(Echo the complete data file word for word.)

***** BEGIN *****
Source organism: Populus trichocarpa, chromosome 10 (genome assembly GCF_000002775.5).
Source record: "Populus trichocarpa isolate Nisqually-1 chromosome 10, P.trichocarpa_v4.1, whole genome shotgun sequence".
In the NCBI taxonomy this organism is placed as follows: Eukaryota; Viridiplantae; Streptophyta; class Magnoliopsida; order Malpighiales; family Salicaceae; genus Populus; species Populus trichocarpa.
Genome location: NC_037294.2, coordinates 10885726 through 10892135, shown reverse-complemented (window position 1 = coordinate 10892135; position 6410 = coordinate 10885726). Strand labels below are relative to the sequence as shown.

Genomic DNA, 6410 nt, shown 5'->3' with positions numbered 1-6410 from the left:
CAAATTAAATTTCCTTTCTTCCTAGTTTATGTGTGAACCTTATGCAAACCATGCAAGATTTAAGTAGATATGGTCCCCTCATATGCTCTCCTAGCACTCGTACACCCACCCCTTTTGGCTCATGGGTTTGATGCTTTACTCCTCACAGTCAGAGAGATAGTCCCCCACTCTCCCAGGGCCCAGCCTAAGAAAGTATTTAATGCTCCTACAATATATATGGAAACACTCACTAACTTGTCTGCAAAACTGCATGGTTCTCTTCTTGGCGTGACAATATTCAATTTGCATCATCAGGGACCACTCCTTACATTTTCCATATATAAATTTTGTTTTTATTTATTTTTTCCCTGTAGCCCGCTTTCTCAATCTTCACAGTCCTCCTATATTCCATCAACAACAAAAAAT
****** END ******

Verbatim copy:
Source organism: Populus trichocarpa, chromosome 10 (genome assembly GCF_000002775.5).
Source record: "Populus trichocarpa isolate Nisqually-1 chromosome 10, P.trichocarpa_v4.1, whole genome shotgun sequence".
In the NCBI taxonomy this organism is placed as follows: Eukaryota; Viridiplantae; Streptophyta; class Magnoliopsida; order Malpighiales; family Salicaceae; genus Populus; species Populus trichocarpa.
Genome location: NC_037294.2, coordinates 10885726 through 10892135, shown reverse-complemented (window position 1 = coordinate 10892135; position 6410 = coordinate 10885726). Strand labels below are relative to the sequence as shown.

Genomic DNA, 6410 nt, shown 5'->3' with positions numbered 1-6410 from the left:
CAAATTAAATTTCCTTTCTTCCTAGTTTATGTGTGAACCTTATGCAAACCATGCAAGATTTAAGTAGATATGGTCCCCTCATATGCTCTCCTAGCACTCGTACACCCACCCCTTTTGGCTCATGGGTTTGATGCTTTACTCCTCACAGTCAGAGAGATAGTCCCCCACTCTCCCAGGGCCCAGCCTAAGAAAGTATTTAATGCTCCTACAATATATATGGAAACACTCACTAACTTGTCTGCAAAACTGCATGGTTCTCTTCTTGGCGTGACAATATTCAATTTGCATCATCAGGGACCACTCCTTACATTTTCCATATATAAATTTTGTTTTTATTTATTTTTTCCCTGTAGCCCGCTTTCTCAATCTTCACAGTCCTCCTATATTCCATCAACAACAAAAAAT